Today 05 December
France will not play Africa's policeman and sort out a territorial dispute in Mali, Foreign Minister Laurent Fabius said on Thursday, a day after Mali's president and Tuareg separatist rebels both criticized Paris for doing too little. After winning adulation across its former colony for a 5-month military offensive earlier this year that scattered al Qaeda fighters, France is caught in a tug of war between the government in Bamako and Tuareg MNLA rebels in the north, who are demanding some form of autonomy. Now it's up to Malians, and particularly President Ibrahim Boubacar Keita, to act," Fabius told RMC radio. "France doesn't support any group, but it's normal that territorial integrity is restored.
Ethiopia has repatriated over 100,000 citizens from Saudi Arabia, Addis Ababa's foreign ministry said Thursday, following a violent crackdown against illegal immigrants in the oil-rich kingdom. Ethiopian Foreign Minister Tedros Adhanom said that up to 50,000 more citizens are still expected to come home. "Last night arrivals from Saudi reached 100,620," Tedros said in a statement, adding that "all citizens that were detained in Riyadh deportation camps are back".
By Patrick Markey TRIPOLI (Reuters) - On a dusty parade ground outside Tripoli, young recruits march and bark out slogans for the new Libyan army that Western powers hope can turn the tide on militias threatening to engulf the North African country in anarchy. Their boots are new and their fatigues pressed, but Libya's army recruits will need more than drills to take on the hardened militiamen, Islamist fighters and political rivalries testing their OPEC nation's stability. Two years after NATO missiles helped rebels drive out Muammar Gaddafi, Libya is under siege from former rebel fighters who now flex their military muscle to make demands on the state, seize oilfields and squabble over post-war spoils. With Libya's army still in the making, Western powers are keen to halt chaos in the key European oil supplier and stop illicit arms spilling across North Africa.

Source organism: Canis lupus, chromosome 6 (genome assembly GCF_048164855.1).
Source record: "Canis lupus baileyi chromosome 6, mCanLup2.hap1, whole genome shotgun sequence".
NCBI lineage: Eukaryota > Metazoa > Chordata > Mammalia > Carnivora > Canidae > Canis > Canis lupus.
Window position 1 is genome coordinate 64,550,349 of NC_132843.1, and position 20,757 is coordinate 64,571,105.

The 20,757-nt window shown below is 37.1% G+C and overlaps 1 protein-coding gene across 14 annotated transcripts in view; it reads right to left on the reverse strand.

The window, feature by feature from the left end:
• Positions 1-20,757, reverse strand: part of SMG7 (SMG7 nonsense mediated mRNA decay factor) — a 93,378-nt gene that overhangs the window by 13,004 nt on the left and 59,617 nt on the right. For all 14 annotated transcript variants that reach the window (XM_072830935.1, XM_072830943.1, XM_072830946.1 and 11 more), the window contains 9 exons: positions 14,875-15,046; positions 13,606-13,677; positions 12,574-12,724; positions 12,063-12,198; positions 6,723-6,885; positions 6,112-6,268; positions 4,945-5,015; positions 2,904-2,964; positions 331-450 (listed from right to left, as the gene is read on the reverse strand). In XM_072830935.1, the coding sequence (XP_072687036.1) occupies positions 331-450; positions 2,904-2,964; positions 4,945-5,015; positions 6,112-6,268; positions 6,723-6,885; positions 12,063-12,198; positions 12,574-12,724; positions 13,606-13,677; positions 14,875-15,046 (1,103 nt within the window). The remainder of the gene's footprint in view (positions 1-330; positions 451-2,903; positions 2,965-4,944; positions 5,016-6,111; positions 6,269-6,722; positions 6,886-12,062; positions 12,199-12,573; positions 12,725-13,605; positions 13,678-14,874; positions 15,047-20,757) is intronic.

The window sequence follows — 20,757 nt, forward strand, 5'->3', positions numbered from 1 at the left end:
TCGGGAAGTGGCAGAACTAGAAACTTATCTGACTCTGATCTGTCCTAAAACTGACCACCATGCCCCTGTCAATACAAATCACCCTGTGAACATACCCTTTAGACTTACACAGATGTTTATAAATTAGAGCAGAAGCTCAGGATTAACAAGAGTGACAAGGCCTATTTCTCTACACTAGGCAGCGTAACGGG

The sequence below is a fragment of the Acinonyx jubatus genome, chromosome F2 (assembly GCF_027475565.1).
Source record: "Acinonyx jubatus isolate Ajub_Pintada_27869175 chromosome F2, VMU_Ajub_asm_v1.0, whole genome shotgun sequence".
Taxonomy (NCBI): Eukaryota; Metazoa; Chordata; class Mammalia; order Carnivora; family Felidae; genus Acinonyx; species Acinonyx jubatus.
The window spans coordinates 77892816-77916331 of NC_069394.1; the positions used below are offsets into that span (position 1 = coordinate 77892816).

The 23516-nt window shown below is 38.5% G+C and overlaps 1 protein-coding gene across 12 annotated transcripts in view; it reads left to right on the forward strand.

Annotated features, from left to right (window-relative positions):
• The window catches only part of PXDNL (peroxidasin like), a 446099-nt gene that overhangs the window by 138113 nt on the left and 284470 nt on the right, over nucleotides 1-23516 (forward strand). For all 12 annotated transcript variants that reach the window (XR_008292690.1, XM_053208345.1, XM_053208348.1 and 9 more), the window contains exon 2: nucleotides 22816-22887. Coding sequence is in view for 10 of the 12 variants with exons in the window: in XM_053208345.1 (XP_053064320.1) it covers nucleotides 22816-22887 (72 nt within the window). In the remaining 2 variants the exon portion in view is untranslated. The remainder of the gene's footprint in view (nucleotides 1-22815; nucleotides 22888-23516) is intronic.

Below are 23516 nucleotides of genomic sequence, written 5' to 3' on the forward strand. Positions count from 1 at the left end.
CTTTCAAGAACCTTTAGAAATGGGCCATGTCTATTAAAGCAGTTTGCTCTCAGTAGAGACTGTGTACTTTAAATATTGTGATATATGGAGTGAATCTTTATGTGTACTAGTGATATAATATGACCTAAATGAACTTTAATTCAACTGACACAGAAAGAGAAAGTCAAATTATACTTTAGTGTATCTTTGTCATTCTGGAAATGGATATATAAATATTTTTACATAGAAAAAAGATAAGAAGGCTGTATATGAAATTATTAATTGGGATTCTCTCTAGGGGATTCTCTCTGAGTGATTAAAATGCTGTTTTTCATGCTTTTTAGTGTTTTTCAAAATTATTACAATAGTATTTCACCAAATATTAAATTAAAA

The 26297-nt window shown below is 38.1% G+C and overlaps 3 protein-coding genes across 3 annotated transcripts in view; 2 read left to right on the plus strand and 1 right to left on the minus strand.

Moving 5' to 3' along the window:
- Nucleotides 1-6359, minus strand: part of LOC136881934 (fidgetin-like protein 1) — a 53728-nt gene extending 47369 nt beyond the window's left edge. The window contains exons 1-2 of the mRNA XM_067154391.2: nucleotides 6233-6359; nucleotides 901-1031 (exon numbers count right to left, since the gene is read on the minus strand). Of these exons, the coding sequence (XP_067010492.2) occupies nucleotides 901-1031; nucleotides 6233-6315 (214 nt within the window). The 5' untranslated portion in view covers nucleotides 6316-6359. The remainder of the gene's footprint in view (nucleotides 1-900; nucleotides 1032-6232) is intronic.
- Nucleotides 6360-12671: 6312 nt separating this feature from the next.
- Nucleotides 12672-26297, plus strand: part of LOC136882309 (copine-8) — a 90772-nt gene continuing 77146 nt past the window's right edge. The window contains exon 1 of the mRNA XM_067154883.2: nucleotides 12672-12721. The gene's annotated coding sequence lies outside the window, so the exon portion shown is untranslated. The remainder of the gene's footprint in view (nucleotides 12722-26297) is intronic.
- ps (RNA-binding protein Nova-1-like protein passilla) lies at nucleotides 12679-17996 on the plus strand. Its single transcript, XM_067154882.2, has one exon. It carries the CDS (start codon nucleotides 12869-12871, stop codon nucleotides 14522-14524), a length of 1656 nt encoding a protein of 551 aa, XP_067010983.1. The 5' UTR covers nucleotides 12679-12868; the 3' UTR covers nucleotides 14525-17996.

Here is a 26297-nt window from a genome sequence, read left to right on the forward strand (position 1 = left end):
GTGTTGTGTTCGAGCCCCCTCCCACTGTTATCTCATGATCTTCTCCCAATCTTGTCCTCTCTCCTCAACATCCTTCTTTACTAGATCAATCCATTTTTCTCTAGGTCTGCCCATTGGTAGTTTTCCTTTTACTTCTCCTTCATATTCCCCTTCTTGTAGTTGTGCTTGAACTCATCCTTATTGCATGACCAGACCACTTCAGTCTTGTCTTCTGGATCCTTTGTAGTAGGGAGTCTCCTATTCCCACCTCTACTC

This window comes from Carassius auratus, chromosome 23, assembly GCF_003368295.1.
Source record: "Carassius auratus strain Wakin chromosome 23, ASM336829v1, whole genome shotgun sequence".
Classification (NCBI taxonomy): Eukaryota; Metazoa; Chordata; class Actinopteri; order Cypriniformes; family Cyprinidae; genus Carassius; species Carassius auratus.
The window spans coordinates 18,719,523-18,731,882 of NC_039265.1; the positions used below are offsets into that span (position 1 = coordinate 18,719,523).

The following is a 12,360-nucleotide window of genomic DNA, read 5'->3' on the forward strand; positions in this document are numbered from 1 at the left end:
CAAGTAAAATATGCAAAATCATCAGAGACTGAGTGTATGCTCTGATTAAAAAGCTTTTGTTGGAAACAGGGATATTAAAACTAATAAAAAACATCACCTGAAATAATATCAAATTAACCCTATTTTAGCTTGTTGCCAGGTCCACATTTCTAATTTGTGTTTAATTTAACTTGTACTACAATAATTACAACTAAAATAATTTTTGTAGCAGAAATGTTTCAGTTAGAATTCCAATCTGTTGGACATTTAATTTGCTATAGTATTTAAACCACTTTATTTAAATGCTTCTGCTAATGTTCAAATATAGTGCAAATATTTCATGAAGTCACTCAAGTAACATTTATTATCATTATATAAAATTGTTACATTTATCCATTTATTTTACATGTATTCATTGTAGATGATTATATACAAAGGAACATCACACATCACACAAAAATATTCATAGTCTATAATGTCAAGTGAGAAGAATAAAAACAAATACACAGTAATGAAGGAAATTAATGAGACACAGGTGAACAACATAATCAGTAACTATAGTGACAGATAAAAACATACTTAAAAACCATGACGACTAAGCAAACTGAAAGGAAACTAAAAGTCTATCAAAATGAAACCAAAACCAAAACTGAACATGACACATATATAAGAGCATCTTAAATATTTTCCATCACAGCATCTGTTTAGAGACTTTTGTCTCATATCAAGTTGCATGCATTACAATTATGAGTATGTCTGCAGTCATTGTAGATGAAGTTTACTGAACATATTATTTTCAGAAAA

Bangui (Central African Republic) (AFP) - Vigilantes hacked 12 civilians to death north of Bangui as communal tensions rose ahead of a UN vote authorising force to stop the Central African Republic's descent into chaos. On the eve of the expected adoption by the UN Security Council of a resolution giving French and African troops the go-ahead, a military source said Wednesday that Christian militiamen had attacked Muslim herders. "Among the victims were children and a disembowelled pregnant woman," the source told AFP, adding that at least 10 other children were hospitalised in Bangui with deep gashes. We've never seen anything like this in Central Africa before."
The draft anti-prostitution law was approved by the lower-house National Assembly with 268 deputies voting in favour, 138 voting against and 79 abstaining. It was sponsored by women's rights minister Najat Vallaud-Belkacem, who hailed Wednesday's vote as "the end of a long road strewn with pitfalls". "France has placed itself at the side of those who prostitute themselves, against those who take advantage of their vulnerability," campaign group the Mouvement du Nid said in a statement. Critics, who include some of France's most prominent celebrities, say the legislation will simply push prostitution further underground and make the women who earn their living from it more vulnerable to abuse.